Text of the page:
Lorde at Glastonbury 2022

June 26, 2022

The Supajam team have an interesting relationship with Lorde. In general, we love her and acknowledge she’s made some amazing singles… in fact, she’s the sound of summer 2021 as well as many a break up night. But there are some of us who aren’t keen on the last album when done as a whole, even though we love excerpts. Which means we approach Lorde’s second place slot on the Pyramid Stage with more curiosity than excitement.

Lorde arrives via a revolving stage set, her blonde hair incarnation in a lilac leotard and a band attired in mustard suits. Her face is intense, and you just know this is going to be a SHOW. Dance moves are broken out immediately. The band are choreographed. I’m sure she expertly gestured to have her sound turned up, but don’t quote me on that. Either way, the combination of intense and earnest desire to do great, and the grinning, dancing pure joy of performing is what we love in Lorde and it’s on display to full effect. A wonderful delirium.

Lorde stops the set to tell us she’s our comedown shepherd, she’ll guide us through it (it’s Sunday evening after all), and when she thinks we’re ready she’ll fuck us up. We’re ready. Claro and Arlo Parks are then invited for a guest sit down singalong to Stoned at the Nail Salon.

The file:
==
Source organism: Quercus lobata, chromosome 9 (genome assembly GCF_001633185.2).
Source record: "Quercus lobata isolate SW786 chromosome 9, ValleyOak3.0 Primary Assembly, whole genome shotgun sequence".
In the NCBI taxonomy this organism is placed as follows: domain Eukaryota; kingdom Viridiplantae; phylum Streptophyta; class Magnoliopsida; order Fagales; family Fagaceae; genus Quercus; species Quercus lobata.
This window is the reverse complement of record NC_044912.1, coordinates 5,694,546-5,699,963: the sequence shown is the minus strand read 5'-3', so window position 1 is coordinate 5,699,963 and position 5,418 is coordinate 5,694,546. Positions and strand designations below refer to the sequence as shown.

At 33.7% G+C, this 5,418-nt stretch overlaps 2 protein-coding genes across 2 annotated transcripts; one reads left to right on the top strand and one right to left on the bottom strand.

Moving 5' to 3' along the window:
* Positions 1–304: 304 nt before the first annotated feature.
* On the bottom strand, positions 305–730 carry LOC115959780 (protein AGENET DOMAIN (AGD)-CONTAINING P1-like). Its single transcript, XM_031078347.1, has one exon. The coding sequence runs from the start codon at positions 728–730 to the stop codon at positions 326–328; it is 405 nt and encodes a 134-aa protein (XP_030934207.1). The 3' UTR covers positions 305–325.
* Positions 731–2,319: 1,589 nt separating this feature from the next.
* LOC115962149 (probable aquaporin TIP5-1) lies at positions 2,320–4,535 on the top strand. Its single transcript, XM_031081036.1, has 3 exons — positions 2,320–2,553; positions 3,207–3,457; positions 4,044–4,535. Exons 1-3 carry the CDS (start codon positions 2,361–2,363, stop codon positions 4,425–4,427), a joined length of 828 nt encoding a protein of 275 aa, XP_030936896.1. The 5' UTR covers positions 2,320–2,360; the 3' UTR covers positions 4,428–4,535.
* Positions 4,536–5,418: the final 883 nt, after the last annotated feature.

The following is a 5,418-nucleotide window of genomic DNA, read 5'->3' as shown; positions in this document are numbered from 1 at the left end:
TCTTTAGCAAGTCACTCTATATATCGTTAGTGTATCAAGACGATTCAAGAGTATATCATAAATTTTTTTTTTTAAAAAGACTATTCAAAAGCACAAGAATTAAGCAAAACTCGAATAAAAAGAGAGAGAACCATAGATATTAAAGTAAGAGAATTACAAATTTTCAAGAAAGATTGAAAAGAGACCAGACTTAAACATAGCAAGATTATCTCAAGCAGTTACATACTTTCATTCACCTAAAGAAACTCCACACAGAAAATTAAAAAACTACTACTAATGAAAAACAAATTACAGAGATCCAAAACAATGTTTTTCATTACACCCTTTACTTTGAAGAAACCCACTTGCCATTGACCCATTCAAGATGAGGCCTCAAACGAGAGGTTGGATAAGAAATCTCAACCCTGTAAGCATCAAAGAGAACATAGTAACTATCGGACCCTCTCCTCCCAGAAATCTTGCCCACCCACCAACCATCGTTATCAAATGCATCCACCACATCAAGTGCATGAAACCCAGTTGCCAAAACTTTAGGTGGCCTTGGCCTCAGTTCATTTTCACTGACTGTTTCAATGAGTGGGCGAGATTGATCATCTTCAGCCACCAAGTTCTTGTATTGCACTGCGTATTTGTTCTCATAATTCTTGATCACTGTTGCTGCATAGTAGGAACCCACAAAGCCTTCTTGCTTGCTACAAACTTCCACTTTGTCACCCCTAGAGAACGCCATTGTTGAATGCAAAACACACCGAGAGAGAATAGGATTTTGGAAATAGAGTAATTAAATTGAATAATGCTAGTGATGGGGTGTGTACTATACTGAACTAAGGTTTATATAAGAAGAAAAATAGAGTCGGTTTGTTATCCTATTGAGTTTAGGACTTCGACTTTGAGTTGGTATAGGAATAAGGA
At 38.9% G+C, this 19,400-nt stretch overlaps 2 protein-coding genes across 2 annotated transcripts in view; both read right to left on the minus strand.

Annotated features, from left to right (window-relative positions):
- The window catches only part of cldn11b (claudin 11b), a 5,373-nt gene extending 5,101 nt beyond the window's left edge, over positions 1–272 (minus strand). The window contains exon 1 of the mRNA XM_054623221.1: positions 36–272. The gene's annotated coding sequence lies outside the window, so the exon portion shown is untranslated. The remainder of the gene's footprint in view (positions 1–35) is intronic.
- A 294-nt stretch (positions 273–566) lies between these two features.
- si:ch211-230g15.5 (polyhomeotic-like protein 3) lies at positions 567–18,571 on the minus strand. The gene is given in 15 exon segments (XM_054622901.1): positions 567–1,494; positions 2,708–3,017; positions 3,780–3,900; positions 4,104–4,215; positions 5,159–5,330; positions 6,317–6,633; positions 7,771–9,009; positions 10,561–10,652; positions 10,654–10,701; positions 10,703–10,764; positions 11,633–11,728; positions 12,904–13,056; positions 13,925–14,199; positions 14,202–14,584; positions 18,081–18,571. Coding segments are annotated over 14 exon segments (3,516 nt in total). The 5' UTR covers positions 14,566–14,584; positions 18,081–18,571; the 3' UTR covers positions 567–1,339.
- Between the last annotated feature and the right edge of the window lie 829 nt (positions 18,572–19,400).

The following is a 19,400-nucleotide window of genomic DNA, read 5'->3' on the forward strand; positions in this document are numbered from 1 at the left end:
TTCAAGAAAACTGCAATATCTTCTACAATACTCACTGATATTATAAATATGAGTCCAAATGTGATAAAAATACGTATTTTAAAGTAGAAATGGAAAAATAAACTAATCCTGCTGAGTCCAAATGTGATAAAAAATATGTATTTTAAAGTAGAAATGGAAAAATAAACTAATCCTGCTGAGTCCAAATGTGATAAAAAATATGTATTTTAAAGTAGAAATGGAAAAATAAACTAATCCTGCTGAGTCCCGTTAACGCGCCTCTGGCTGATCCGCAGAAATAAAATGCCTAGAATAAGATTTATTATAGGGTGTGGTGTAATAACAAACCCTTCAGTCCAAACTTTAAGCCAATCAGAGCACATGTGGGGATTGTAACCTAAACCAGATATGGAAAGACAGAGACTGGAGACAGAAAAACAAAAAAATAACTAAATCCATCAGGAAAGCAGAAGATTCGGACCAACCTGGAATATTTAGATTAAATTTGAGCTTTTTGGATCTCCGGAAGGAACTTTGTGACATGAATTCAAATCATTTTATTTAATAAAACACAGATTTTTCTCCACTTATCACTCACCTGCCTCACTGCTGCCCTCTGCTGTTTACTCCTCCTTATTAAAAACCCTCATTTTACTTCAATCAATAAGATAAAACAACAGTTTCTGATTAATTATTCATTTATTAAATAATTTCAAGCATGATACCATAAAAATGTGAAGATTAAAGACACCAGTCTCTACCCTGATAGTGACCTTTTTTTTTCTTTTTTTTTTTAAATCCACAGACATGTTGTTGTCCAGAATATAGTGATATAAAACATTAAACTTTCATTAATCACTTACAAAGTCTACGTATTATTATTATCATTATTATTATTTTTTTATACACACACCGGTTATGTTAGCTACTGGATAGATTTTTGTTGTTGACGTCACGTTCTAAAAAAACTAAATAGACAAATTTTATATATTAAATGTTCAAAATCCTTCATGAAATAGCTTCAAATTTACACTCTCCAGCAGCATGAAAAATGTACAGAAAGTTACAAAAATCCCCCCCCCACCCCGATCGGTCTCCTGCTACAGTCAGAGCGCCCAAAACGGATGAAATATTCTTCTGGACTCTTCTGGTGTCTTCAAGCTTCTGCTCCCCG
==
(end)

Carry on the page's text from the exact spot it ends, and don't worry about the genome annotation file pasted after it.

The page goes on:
It’s interesting that the women who wrote a recent album so focused on modern ennui and dodgy attempts to heal yourself is the first artist we’ve seen this weekend to make reference to – many references to – the chemical element of these music festivals. She’s not judging, she’s here to help, and you just know she has the best three am conversations. At one point she starts talking about mystic wisdom and it all goes healing circle, but don’t worry she’s not lost it, she’s soon playing the cultural summation of the moment, Mood Ring, a song about being confused and numb.

Band choreography returns for a cover of Bananarama’s Cruel Summer, and they’re still dressed like members of a weird cult. Deep into the set, it’s not clear whether Lorde’s meant to be part of them or escaped, but she pauses the song to do more than the normal praise for the festival, she gives a from the heart speech about how this is her Disneyland, this is her dream, then we’re all crying and singing along to Liability and we’ve all finally found what we came for. The old songs come in numbers. The cheers start increasing. The crowd get more into it. The singalong is electric. She asks the crowd ‘do you want to go somewhere with me?’ Yeah, a Lorde gig in 2020.

Lorde introduces Green Light as a ‘British song’, which is about the only time in the last six years I’ve felt any national pride. We close with Solar Power, a song she explains is about the confidence and power the sun generates in her, and leaves urging us to protect the bees.

Lorde perfectly channeled her intensity and did a good show. From a personal perspective, I’m an album too late, or possibly an album too early, for my favourite Lorde. I’m not alone.

Photo by David Court

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